Can we have a little chat about averages?

RethinkNormal2I see so many women worrying because they are not “average” or trying to figure out if some small variation from average holds meaning. It takes several forms, among them:

  • New mom wants to know how she can get her baby to sleep for an extra hour every day, because 3 month olds are “supposed” to sleep for 15 hours each day and her baby only sleeps 14.
  • Expectant mom wants to know if her baby is going to be too big to birth vaginally, because at her last visit her baby is measuring a week ahead.
  • Expectant mom freaking out because in the third trimester she is “supposed to” be gaining 1 pound per week and last week she gained 3, this week she had a stomach bug and lost 1. Wants to know if her baby will be permanently damaged.
  • New moms who are worried about their baby being “only” the thirtieth percentile pretty consistently and are not going up. Or who have pressure from well meaning friends and family members to supplement their breastfed baby with formula to get their baby over the fiftieth percentile.

These examples all have one thing in common: stress over being different from the exact average! Which comes from a belief that you have to be exactly at – or above – average to be “normal.” Thankfully, this is far, far from the truth. Let’s take a closer look:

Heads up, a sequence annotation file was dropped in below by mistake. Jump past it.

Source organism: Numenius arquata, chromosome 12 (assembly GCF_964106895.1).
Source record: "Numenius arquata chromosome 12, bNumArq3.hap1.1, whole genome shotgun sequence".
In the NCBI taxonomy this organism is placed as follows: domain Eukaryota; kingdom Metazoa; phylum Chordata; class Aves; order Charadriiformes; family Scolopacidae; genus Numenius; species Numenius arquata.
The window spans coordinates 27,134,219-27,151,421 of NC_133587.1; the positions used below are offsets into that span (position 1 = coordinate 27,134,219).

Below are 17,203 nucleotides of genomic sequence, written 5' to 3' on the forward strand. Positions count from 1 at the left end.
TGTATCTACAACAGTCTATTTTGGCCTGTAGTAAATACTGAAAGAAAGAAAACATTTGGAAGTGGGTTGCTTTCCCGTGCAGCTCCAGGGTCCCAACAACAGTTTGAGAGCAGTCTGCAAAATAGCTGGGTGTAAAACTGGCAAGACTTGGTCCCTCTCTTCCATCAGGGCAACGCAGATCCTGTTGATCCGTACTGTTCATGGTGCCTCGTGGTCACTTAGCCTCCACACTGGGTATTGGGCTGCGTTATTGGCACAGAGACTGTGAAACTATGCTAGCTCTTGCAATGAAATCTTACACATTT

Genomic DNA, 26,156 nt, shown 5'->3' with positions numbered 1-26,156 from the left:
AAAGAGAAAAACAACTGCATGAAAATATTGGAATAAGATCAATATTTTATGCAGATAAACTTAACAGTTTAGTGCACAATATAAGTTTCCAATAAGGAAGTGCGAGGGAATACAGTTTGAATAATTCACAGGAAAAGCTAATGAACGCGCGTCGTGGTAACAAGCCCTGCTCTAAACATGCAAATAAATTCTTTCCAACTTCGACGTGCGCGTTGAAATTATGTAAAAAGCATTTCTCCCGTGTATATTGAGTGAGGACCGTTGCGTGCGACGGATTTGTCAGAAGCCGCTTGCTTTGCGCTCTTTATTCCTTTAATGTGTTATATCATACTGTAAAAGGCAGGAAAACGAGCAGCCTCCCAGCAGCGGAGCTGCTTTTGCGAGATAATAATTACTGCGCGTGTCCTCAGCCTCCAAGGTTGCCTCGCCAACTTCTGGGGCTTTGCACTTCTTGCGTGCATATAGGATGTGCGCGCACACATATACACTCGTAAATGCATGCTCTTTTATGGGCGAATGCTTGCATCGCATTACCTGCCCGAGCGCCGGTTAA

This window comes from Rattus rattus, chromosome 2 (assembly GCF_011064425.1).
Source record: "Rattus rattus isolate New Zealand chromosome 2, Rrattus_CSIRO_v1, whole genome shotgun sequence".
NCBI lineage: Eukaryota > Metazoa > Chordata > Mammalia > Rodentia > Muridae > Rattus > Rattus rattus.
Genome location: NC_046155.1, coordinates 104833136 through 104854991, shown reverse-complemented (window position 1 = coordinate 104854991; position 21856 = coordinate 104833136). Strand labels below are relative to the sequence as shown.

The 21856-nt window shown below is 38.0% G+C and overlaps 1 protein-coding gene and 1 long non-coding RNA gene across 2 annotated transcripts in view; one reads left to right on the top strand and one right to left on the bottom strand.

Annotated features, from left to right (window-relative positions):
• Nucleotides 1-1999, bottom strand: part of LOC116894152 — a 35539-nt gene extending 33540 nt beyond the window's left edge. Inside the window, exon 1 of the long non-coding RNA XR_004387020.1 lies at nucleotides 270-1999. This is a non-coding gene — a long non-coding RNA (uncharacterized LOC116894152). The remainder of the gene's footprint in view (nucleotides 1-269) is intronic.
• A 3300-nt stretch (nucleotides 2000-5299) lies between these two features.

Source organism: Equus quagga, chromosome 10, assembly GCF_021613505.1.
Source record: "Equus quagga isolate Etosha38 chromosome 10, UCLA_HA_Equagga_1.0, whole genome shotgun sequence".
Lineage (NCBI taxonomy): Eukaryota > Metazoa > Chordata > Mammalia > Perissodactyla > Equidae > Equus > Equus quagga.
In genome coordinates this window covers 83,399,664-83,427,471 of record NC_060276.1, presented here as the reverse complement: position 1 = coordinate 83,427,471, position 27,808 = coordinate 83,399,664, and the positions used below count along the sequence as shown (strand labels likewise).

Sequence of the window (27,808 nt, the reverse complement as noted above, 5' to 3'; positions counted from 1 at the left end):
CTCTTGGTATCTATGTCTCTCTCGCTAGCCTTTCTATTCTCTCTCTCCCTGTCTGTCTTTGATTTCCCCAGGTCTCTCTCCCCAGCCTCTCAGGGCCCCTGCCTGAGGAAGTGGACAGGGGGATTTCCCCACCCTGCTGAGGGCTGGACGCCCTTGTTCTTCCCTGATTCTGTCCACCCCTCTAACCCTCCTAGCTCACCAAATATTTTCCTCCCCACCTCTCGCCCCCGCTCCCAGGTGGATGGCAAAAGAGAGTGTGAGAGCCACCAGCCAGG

What does “Average” mean?

WeightGainDataLet’s revisit math class for a bit here. (I know, I know, you thought you’d NEVER use math once you graduated. But stick with me for a little bit. It’s not the complicated math.)

Most of the time when we use the term “average” we refer to the “mean” – which is calculated by taking all of the values, adding them up, and dividing by the number of values. Let’s do a little example with weight gain in the third trimester as an example.

When we say “The average pregnant woman will gain about one pound a week in the third trimester” where does that one pound number come from? They take a whole bunch of normal, healthy pregnant women and add up the weight they gained each week. I made a super small sample of fictional moms and some sample weight gains. You can see these in the chart on the right. Just like real life, some moms will be gaining more, some less. The amount will vary from week to week. Some weeks moms might gain a lot of wait, some weeks none. There might even be a week or two where mom *loses* weight. Rarely did any of these moms gain exactly one pound in a week, though it did happen a few times. All of these variations are perfectly normal. None of these expectant parents needs to be concerned about weight gain, or do anything to change it.

Let’s look at an example graph showing each of these fictional mom’s average weekly weight gain:


Each one has a different weekly weight gain. Each one is healthy and normal. And when you take an average of these varying weight gains, you get….about a pound a week. And most of these moms didn’t actually gain exactly a pound a week every week in the third trimester.

But wouldn’t it be better to be at average than a variation?